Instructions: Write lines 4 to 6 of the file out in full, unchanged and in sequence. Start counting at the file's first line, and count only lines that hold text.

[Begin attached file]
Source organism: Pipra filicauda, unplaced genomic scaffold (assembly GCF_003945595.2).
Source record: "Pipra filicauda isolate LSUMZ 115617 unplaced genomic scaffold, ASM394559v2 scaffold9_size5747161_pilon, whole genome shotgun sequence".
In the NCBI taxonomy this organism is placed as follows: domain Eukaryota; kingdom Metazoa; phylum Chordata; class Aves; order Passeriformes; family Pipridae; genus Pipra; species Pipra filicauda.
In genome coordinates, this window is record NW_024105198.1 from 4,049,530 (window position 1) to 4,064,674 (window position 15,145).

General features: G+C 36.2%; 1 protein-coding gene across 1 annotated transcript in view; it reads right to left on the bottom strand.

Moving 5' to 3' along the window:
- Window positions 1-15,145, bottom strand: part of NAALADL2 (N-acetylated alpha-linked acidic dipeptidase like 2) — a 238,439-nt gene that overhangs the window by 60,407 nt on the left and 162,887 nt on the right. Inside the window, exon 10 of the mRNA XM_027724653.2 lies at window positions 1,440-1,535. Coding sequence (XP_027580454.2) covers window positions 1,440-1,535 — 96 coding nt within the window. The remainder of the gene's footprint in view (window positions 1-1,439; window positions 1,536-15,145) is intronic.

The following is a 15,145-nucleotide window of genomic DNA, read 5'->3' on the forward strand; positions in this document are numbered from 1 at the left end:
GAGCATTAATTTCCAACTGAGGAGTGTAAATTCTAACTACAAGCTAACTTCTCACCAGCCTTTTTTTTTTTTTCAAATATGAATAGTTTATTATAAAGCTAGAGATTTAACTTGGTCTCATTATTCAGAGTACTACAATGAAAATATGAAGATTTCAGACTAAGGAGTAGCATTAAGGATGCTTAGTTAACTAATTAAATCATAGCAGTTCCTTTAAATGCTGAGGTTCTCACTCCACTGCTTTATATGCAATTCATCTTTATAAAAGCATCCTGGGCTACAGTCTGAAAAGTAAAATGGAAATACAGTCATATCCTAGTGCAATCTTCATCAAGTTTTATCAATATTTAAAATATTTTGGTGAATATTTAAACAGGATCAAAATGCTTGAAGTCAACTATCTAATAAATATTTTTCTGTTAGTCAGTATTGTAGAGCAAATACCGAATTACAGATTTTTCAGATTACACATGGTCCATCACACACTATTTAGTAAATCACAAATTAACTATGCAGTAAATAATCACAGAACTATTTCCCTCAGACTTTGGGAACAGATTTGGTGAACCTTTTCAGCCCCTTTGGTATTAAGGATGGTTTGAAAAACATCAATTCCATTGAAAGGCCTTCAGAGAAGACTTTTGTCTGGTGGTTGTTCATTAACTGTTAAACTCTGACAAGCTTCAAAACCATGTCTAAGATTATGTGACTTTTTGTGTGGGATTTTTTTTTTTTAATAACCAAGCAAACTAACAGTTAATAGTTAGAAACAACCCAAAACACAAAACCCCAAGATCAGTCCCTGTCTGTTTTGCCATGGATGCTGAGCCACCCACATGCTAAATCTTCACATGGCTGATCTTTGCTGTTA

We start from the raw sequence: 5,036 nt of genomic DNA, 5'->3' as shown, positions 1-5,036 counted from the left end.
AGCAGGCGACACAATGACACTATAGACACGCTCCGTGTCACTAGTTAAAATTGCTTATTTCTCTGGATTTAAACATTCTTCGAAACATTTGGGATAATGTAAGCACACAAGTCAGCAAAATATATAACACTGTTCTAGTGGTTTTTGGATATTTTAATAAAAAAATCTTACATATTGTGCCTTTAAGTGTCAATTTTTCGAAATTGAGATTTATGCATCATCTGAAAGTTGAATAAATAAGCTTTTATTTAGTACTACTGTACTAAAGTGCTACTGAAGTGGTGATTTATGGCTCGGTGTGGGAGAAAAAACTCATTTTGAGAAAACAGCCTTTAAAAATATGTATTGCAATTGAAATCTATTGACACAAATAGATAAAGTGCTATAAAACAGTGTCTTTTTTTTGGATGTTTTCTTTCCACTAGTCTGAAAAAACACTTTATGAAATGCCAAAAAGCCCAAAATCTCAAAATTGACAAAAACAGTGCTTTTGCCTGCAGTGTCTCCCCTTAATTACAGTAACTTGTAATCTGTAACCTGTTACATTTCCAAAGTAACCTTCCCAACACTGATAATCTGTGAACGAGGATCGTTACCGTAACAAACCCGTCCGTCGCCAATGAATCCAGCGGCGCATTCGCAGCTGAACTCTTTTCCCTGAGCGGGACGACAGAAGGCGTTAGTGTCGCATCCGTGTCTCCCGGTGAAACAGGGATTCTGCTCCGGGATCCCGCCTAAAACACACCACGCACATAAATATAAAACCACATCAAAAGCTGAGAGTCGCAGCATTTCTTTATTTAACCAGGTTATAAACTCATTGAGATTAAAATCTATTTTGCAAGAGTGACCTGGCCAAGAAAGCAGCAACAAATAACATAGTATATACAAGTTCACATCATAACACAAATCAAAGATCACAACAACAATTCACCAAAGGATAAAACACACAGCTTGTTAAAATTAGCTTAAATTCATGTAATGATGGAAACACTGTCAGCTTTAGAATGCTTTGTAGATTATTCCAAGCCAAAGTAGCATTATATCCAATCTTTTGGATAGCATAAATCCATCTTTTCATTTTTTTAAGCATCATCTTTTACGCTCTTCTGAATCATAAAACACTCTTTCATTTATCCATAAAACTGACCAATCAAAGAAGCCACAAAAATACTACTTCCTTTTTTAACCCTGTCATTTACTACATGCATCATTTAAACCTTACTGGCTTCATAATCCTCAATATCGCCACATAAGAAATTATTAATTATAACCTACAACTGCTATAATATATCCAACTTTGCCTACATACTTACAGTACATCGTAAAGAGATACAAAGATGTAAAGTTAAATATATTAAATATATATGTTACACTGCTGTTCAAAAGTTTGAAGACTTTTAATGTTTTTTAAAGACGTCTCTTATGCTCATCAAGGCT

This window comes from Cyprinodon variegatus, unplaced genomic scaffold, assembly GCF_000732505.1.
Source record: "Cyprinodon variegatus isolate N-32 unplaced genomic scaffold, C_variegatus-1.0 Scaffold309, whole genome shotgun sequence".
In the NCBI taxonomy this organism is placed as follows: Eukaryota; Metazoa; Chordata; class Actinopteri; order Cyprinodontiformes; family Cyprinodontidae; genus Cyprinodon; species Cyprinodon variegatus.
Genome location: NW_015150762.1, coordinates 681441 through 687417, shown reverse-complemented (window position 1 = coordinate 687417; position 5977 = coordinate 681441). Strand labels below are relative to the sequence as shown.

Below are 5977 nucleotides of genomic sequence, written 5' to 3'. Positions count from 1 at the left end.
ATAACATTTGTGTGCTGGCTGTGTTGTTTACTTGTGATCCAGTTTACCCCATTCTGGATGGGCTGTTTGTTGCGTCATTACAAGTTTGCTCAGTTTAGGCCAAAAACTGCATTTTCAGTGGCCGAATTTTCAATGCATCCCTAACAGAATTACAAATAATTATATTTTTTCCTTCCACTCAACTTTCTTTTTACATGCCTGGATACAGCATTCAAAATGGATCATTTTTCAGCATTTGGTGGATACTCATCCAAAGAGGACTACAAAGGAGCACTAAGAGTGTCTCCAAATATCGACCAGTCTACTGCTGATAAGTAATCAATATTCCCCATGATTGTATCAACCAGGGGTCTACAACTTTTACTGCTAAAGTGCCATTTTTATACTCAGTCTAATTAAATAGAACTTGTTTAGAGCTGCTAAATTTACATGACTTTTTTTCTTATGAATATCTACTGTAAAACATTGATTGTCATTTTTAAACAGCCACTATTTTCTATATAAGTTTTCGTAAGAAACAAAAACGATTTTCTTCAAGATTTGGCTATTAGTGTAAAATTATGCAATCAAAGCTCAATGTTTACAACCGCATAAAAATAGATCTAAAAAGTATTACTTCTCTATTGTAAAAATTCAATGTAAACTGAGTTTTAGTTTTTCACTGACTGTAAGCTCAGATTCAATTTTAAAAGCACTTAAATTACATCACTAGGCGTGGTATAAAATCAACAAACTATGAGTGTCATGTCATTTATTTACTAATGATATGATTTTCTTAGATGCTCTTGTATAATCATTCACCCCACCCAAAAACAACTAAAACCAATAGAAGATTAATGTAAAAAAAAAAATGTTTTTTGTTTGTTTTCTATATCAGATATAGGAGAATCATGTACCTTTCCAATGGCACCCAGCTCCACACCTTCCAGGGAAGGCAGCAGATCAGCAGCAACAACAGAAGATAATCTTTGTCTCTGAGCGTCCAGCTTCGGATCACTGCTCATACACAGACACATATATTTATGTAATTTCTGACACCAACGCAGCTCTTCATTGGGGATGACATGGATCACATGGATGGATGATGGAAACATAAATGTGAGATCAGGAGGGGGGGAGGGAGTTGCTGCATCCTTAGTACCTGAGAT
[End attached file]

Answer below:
In genome coordinates, this window is record NW_024105198.1 from 4,049,530 (window position 1) to 4,064,674 (window position 15,145).

General features: G+C 36.2%; 1 protein-coding gene across 1 annotated transcript in view; it reads right to left on the bottom strand.

Moving 5' to 3' along the window: